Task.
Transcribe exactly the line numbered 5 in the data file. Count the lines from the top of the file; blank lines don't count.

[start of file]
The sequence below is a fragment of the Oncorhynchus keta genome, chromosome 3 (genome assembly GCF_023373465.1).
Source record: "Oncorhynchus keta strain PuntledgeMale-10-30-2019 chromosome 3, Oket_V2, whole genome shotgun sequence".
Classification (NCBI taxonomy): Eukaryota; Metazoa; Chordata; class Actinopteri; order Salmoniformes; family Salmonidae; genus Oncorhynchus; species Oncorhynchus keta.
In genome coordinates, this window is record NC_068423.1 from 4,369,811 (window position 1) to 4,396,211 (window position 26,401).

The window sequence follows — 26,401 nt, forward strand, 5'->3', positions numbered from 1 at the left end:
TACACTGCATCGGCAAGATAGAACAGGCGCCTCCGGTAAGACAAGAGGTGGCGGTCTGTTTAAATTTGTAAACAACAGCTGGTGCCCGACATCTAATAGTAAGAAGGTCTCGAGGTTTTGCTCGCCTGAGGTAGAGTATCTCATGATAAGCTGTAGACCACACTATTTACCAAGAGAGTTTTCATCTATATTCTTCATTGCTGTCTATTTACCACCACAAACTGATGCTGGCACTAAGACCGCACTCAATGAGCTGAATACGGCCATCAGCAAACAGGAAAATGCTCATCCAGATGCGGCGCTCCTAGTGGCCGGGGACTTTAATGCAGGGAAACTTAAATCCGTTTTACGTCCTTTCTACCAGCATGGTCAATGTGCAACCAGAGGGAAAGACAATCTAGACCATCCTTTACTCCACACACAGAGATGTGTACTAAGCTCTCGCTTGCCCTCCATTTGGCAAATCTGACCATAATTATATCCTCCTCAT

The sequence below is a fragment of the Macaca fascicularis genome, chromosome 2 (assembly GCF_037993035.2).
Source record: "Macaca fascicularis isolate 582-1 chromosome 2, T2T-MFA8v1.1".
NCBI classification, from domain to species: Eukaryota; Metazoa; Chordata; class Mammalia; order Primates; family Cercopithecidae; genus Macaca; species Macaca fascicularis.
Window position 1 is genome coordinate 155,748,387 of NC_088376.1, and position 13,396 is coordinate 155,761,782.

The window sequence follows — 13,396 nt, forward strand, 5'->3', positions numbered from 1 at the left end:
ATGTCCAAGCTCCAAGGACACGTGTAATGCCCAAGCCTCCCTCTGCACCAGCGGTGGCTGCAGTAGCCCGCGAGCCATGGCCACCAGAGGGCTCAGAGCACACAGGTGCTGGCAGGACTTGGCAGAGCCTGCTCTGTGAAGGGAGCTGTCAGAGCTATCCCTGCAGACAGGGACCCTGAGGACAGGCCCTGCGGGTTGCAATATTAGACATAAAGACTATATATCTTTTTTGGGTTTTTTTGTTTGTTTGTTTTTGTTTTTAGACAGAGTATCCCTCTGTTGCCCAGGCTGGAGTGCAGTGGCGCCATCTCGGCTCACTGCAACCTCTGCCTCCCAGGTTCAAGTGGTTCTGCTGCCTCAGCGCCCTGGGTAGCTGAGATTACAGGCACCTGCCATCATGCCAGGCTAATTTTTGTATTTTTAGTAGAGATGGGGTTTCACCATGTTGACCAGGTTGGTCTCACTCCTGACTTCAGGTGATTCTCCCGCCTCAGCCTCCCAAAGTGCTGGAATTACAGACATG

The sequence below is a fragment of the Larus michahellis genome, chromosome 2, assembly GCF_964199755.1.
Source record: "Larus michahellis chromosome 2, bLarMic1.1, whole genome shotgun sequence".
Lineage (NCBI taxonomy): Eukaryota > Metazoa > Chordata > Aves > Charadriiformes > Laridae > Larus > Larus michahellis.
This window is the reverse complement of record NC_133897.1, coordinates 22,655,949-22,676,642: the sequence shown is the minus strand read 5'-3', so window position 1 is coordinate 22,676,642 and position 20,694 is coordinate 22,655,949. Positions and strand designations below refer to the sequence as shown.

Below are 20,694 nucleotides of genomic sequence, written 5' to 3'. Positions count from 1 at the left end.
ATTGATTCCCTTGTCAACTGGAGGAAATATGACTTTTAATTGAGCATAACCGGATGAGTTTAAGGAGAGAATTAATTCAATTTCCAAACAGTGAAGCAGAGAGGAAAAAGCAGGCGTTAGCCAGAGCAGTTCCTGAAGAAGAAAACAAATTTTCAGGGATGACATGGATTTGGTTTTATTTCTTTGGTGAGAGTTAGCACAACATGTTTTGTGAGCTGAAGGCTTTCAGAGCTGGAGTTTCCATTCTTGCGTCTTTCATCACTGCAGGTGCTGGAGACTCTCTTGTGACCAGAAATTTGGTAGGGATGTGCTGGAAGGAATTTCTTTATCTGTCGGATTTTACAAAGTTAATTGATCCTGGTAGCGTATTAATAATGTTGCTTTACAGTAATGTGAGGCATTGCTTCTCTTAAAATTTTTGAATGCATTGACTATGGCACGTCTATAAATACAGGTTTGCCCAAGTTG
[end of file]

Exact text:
The window sequence follows — 26,401 nt, forward strand, 5'->3', positions numbered from 1 at the left end: